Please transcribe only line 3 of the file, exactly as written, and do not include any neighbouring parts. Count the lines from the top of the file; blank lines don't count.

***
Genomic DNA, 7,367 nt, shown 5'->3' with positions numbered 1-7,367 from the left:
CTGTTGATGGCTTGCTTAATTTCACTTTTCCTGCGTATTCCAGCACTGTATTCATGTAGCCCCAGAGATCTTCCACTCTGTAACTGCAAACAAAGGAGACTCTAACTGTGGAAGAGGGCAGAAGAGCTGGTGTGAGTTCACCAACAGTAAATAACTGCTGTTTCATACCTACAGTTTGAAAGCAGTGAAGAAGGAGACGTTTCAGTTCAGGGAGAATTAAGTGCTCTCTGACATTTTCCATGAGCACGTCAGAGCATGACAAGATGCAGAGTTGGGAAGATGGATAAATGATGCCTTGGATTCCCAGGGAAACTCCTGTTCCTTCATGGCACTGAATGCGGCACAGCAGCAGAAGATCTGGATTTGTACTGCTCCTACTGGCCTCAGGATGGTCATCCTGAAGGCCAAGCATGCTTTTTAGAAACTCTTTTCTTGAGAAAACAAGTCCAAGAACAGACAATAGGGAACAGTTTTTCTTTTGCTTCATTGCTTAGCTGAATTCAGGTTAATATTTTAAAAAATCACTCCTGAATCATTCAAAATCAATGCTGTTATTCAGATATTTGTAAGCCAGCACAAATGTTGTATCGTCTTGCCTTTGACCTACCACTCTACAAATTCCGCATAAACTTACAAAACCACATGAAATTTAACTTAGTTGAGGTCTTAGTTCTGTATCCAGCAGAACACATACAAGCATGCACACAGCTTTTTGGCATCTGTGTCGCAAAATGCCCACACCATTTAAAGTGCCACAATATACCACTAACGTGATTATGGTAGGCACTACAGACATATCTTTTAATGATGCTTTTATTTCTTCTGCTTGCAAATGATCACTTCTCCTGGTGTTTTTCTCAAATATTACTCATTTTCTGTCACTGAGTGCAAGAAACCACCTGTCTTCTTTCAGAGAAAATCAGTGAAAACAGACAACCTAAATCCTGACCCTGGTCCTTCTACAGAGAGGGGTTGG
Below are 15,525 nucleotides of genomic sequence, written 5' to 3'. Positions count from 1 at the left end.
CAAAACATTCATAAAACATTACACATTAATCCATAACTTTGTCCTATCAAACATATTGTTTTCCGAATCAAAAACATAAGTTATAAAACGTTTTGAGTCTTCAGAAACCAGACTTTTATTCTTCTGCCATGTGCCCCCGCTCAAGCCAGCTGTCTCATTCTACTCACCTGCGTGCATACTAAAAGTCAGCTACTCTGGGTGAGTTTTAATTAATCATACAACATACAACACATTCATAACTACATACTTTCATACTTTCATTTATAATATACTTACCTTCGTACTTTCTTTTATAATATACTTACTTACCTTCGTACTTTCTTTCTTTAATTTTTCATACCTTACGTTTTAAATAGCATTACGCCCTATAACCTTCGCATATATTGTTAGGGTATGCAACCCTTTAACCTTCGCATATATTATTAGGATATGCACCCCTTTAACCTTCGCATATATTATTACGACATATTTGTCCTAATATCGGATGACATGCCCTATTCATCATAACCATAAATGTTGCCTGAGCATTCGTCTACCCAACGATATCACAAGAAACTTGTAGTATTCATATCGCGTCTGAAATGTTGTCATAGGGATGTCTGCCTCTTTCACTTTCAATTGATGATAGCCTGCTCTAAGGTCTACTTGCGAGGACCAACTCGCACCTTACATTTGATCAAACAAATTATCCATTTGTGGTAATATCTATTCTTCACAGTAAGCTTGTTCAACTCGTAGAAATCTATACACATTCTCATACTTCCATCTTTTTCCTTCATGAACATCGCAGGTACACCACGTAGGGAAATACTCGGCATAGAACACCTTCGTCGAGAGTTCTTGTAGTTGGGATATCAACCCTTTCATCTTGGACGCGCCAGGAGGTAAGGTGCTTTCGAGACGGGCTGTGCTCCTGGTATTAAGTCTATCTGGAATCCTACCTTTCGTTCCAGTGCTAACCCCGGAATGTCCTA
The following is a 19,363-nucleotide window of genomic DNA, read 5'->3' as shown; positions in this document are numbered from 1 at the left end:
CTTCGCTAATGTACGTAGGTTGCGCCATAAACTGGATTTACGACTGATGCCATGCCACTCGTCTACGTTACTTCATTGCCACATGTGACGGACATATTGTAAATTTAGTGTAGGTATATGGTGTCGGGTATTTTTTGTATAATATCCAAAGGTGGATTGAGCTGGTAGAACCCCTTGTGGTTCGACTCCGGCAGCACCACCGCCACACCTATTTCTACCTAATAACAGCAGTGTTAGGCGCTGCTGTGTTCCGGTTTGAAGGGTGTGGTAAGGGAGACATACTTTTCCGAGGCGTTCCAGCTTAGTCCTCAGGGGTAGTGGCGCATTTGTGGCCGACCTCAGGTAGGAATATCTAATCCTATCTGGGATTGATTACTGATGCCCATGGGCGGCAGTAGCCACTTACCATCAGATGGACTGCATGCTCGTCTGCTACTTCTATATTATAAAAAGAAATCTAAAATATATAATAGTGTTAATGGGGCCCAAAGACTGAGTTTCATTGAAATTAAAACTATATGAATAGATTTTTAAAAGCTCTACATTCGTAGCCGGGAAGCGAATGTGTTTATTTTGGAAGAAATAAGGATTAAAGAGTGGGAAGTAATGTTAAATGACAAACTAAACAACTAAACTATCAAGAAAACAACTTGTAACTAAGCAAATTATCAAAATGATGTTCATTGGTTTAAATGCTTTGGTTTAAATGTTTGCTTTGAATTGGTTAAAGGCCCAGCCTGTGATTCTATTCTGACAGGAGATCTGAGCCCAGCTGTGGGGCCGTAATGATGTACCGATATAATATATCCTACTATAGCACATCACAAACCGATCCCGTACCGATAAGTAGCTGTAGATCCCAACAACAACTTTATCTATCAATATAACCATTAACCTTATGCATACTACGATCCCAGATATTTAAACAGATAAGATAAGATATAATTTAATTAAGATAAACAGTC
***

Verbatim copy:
Below are 15,525 nucleotides of genomic sequence, written 5' to 3'. Positions count from 1 at the left end.